On Thursday, September 9, 2021, President Joe Biden announced his Path Out of the Pandemic: President Biden’s COVID-19 Action Plan, which outlined the president’s strategy in fighting the pandemic. The plan focuses on employer vaccine mandates and testing programs, including mandatory vaccination for federal employees and contractors, and vaccination or weekly tests for private employers with 100 or more employees. Each is summarized below.
Federal Contractor Mandate
On Thursday, September 9, 2021, President Biden issued Executive Order (EO) 42014 which required federal agencies to include clauses in most federal contracts (Covered Contracts) requiring their federal contractors and subcontractors to mandate full vaccinations against COVID-19 for their employees. The EO directed the White House’s Safer Federal Workforce Task Force (Task Force) to issue additional guidance. On Friday, September 24, 2021, the Task Force issued its guidance and on Thursday, September 30, 2021, federal agencies began issuing agency-specific guidance. Examples of agency action include DOD Deviation 2021-O0009; GSA Class Deviation CD2021-13; and HHS Class Deviation 2021-03.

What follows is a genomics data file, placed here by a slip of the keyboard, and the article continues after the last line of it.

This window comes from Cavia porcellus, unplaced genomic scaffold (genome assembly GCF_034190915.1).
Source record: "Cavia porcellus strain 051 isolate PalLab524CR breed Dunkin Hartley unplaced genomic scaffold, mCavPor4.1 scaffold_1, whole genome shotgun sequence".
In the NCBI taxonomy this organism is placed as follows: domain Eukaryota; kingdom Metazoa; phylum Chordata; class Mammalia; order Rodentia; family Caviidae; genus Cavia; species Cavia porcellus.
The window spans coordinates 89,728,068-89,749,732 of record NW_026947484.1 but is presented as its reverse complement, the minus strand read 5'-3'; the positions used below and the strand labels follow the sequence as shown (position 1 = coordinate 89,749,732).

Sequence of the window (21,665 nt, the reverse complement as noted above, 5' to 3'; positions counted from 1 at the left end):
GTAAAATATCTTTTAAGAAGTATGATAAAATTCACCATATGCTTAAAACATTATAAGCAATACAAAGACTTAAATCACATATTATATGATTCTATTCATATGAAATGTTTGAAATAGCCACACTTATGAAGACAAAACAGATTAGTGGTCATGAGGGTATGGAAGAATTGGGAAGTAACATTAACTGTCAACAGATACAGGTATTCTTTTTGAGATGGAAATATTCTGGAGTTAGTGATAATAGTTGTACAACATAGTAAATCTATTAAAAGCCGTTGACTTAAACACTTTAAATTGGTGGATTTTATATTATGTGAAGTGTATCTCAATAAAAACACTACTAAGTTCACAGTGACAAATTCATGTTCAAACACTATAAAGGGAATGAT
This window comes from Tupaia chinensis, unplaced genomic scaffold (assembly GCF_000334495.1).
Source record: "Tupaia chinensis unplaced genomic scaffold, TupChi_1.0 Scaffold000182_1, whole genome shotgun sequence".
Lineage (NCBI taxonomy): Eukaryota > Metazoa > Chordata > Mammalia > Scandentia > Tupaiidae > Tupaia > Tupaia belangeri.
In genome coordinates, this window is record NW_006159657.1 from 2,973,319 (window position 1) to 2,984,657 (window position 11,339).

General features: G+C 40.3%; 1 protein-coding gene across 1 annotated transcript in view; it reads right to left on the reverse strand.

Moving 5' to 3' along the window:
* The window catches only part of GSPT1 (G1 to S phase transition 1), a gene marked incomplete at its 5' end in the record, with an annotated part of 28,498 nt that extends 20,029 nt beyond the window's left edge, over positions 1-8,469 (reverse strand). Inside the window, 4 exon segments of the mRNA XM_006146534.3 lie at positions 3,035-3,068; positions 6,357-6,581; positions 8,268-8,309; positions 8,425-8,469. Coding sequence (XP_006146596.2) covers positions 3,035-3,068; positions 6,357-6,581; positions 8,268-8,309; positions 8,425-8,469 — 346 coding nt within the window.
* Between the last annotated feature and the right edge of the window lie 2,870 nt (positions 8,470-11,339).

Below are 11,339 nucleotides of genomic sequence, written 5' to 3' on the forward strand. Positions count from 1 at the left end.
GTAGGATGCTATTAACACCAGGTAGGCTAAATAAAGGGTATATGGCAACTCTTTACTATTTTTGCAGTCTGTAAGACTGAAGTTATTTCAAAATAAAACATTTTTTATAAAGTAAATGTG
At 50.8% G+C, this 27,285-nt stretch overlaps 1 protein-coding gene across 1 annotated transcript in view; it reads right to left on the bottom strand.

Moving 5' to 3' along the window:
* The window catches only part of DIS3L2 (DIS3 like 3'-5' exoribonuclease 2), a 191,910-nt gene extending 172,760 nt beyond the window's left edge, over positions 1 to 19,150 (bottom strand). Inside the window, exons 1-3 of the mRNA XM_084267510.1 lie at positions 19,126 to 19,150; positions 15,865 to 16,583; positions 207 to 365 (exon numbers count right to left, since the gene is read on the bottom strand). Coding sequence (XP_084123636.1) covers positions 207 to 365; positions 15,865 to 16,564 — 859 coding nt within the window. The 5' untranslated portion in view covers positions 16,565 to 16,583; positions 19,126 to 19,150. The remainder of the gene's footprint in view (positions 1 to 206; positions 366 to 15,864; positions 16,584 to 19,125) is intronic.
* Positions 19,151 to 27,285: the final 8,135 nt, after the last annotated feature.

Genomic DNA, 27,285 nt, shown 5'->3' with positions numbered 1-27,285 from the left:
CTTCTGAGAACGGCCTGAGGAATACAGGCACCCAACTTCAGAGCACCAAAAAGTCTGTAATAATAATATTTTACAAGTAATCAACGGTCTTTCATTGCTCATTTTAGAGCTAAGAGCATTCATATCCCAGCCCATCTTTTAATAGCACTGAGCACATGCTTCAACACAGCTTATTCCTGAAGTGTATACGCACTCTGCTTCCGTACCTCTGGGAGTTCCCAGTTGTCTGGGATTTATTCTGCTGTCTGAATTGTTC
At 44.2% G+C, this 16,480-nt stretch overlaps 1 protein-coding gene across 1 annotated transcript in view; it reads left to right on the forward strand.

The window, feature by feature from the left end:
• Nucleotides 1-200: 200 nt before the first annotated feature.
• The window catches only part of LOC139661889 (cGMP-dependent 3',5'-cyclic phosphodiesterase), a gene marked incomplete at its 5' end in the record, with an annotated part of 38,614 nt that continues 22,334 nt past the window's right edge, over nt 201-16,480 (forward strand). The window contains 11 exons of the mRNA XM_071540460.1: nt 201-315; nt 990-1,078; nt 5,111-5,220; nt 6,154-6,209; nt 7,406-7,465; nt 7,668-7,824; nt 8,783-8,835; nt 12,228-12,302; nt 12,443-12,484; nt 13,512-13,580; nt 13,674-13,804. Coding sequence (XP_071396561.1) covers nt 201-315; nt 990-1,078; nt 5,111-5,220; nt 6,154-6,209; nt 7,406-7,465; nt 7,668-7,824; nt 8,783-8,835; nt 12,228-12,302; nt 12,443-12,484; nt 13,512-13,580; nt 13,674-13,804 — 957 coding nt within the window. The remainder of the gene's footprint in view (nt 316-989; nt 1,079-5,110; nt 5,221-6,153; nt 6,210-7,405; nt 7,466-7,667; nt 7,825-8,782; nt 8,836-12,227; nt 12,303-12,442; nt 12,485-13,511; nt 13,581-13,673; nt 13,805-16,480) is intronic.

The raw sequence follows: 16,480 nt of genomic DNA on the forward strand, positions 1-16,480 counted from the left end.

The federal contractor vaccine mandate applies to all federal contractor employees working on or in connection with a Covered Contract, except those individuals entitled to accommodation for disability or sincerely held religious beliefs. Federal agencies must include the vaccine clause in virtually all federal contracts, with the exception of federal grants, contracts with Indian Tribes, contracts below the simplified acquisition threshold (less than $250,000), contracts involving employees working outside the United States, and contracts solely for the provision of products. However, federal contractors may include the vaccine clause in these contracts, and have been specifically encouraged to do so for contracts under $250,000 and involving the sale of products. The vaccine clause must be flowed down to all subcontractors at any tier.
Legal Status of Federal Contractor Mandate